WBFO file photo

Some New York state lawmakers would like the conversation about education reform and funding to focus on getting rid of the gap elimination adjustment. State Sen. Patty Ritchie (R-Heuvelton) is one of those who wants to repeal the state’s formula for cutting some funding for local school districts over the last few years.

governorandrewcuomo / Flickr

Gov. Andrew Cuomo delivered his joint State of the State and budget message, proposing a $141.6 billion spending plan that in part sets up a show down with teachers and education advocates.

The governor wants 100 more charter schools and an overhaul of teacher evaluations, which he says are “baloney,” because virtually all teachers are rated as adequate.

“Ninety-eight percent of the teachers rated effective,” Cuomo said. “Who are we kidding, my friends?”

governorandrewcuomo / via Flickr

Gov. Andrew Cuomo laid out a sweeping agenda for 2015, in today’s joint State of the State and budget address. The two yearly presentations were combined following the death of Cuomo’s father, former Gov. Mario Cuomo on Jan. 1.

Many of the proposals the governor emphasized in his speech, have been rolled out in recent weeks, like the $1.7 billion tax relief proposal, and the $500 million project to expand broadband across the state.

Cuomo offered a shout-out to one central New York institution, the New York State Fair, which he said needs a state-supported update.

Chris Ford / Flickr

The legislative session is off to a subdued start, with the governor’s State of the State message delayed for two weeks. Nevertheless, fault lines are already forming over some key issues, including rent regulations and how to measure teacher performance.

Karen DeWitt

Teachers union members and pro-charter school advocates demonstrated outside the governor’s mansion on New Year’s Eve, as inside, Gov. Andrew Cuomo and his partner Sandra Lee greeted guests who won a lottery attend an annual open house, one day before the governor is to begin his second term.

governorandrewcuomo / Flickr

Gov. Andrew Cuomo has vetoed a measure he introduced to protect teachers with poor evaluations.

The bill would have given a temporary reprieve to teachers who are evaluated as “ineffective” or “developing” because of their student's low standardized test scores.

Teacher evaluation top the list of 2015 education issues

Dec 29, 2014
Thomas Favre-Bulle / via Flickr

What to do with New York state's controversial teacher evaluation program is going to be one of the top education issues facing state officials in 2015.

More than 95 percent of teachers in New York state were rated effective or highly effective, according to the New York State Education Department. Those numbers are a far contrast from student performance. Proficiency in math and English Language Arts among students statewide averages less than 35 percent. Only one-third of graduating students are considered career or college ready.

Ryan Delaney / WRVO/file photo

The state is losing its education commissioner, as John King takes a job with the Obama administration. King was in charge of school policies during a tumultuous time, and he admits there are things he could have done better.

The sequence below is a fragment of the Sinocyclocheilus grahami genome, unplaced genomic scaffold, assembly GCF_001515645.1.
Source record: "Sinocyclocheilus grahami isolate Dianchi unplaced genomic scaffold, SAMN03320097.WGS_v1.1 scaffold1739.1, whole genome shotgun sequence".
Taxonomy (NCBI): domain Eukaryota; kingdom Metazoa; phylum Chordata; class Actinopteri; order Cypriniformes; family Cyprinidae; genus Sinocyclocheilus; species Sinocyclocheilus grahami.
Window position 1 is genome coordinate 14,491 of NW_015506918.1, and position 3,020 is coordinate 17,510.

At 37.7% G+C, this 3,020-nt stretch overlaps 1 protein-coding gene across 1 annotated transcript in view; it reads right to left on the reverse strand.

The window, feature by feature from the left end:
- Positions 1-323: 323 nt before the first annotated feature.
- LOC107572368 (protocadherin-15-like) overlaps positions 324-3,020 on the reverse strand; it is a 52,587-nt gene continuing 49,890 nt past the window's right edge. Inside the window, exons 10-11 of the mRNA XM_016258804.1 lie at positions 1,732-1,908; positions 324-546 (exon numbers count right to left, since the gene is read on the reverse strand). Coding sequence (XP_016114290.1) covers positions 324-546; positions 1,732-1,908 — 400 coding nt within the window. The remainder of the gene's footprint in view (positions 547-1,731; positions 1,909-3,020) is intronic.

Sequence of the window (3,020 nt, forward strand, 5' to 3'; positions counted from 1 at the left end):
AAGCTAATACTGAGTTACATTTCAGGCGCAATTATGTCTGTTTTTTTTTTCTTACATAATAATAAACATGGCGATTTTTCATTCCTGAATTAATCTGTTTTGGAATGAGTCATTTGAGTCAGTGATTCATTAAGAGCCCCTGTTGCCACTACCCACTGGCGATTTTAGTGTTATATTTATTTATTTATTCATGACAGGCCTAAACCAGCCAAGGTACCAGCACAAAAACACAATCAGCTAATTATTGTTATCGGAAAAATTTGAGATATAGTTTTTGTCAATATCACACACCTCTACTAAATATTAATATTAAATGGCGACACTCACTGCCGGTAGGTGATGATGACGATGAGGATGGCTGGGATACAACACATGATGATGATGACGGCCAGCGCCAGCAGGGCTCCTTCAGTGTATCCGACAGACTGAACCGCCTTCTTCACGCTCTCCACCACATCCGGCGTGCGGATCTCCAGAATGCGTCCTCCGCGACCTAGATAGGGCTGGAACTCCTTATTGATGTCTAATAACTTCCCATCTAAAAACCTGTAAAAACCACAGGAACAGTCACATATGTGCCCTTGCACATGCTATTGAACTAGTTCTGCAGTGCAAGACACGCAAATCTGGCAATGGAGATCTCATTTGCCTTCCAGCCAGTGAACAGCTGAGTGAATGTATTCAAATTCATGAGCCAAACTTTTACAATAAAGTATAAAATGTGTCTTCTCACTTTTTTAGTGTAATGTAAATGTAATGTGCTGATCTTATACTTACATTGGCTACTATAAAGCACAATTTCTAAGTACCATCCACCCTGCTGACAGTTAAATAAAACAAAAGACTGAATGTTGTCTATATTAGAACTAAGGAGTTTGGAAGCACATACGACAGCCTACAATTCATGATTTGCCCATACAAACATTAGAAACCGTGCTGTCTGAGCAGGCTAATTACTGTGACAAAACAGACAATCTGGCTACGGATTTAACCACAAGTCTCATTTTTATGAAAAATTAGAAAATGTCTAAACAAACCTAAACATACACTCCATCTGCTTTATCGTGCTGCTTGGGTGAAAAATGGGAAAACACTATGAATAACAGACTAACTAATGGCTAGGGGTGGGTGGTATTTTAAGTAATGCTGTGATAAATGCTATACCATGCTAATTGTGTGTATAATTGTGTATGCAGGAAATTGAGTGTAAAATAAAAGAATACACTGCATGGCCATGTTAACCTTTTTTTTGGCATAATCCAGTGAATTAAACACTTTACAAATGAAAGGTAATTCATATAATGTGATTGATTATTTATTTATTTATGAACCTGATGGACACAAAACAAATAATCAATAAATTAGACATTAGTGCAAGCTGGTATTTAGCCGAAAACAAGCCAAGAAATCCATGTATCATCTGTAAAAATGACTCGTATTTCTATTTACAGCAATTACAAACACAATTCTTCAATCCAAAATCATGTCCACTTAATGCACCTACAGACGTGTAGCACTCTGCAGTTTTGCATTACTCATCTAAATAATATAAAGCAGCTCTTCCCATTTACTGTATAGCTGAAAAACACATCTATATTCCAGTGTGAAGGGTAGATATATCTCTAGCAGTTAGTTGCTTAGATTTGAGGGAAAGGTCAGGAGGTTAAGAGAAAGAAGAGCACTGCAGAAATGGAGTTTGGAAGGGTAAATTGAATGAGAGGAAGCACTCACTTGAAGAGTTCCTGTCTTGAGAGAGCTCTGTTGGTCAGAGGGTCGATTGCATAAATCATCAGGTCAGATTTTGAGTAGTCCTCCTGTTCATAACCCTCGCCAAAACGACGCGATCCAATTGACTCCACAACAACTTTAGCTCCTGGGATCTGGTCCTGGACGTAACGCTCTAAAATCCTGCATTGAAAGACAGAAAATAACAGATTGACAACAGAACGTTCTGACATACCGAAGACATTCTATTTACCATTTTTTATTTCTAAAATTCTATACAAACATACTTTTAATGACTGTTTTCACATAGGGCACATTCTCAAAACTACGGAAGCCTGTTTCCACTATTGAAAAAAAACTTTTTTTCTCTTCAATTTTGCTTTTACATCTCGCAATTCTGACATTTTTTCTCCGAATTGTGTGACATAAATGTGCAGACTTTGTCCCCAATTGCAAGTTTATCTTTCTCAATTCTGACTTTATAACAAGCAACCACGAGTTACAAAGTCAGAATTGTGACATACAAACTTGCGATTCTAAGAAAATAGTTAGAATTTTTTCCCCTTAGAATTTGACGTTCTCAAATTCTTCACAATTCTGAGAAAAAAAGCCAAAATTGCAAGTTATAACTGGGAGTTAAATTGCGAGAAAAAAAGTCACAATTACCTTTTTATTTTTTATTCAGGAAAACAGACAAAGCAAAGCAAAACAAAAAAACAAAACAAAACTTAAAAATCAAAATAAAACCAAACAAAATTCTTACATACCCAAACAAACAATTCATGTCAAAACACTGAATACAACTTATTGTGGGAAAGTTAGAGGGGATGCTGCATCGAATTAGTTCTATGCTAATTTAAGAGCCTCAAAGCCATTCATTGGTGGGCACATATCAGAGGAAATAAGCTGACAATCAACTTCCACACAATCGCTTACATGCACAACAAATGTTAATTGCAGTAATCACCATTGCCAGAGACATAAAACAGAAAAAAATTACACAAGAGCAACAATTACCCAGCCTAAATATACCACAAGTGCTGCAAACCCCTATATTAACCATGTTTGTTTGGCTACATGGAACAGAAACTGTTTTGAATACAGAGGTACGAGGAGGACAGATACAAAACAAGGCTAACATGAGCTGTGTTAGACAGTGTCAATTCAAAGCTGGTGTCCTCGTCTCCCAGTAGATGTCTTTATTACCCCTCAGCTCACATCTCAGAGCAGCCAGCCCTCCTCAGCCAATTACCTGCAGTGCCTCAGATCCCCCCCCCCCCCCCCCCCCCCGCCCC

King is leaving after five and a half years to become assistant U.S. education secretary under Arne Duncan. In an interview with public radio and TV, King says he hopes his legacy in New York will be his intense focus on getting the Common Core learning standards push started in the state.

governorandrewcuomo / via Flickr

Gov. Andrew Cuomo has written a letter to state education officials, saying he wants answers on why 99 percent of teachers scored highly on the most recent evaluations, while other data shows two-thirds of school children performing below acceptable levels in math and English.

The state Assembly passed a bill Wednesday to delay some of the effects of New York’s Common Core learning standards.

Assembly Speaker Sheldon Silver says the bill delays the effects of the new learning standards for two more years, for both students and teachers. Teachers fear they will be evaluated on their pupils’ test scores when there wasn’t enough time to prepare and teach the new material.

Thomas Favre-Bulle / via Flickr

The New York State Board of Regents at the last minute reversed course and decided not to hold a final vote on some changes to weaken implementation of the Common Core standards in New York.  

The Regents were set to vote to delay the effects of Common Core on high school seniors for five more years, until 2022, and to offer teachers some protections if they are fired during the next two years.

Ryan Delaney / WRVO/file photo

The state Board of Regents is poised to delay some requirements of the federal Common Core standards. But some state lawmakers are still questioning whether the Regents are going far enough to remedy what critics say is a flawed rollout of the new standards.

The Board of Regents, facing pressure from Gov. Andrew Cuomo and the legislature, is recommending that the effects of the new high stakes testing on students, designed in response to the Common Core, be delayed for five more years.

Regents Chancellor Meryl Tisch, in a statement, offered an apology.

Ellen Abbott / WRVO

In 2013, public education took center stage in New York state. A new, more rigorous curriculum was put in place in public schools in 2012 and the impacts of that exploded in classrooms across the state this past year.

The New York Times editorial board called the Common Core a once in a generation opportunity; U.S. Secretary of Education Arne Duncan says the new curriculum may prove to be "the single greatest thing to happen to public education in America since Brown v. Board of Education."

So why all the controversy? To find out, we have to go back a couple years.

Katie Keier / Flickr

A coalition of unions and government reform groups are calling for a ban on standardized testing for New York’s school children in second grade and younger.

In a teleconference, United Federation of Teachers President Michael Mulgrew said it’s absurd that the groups are even in the position of calling for a ban on standardized testing for children in pre-kindergarten through the second grade. Mulgrew and others say the tests are inappropriate for four to seven year olds, and should never have been implemented in the first place.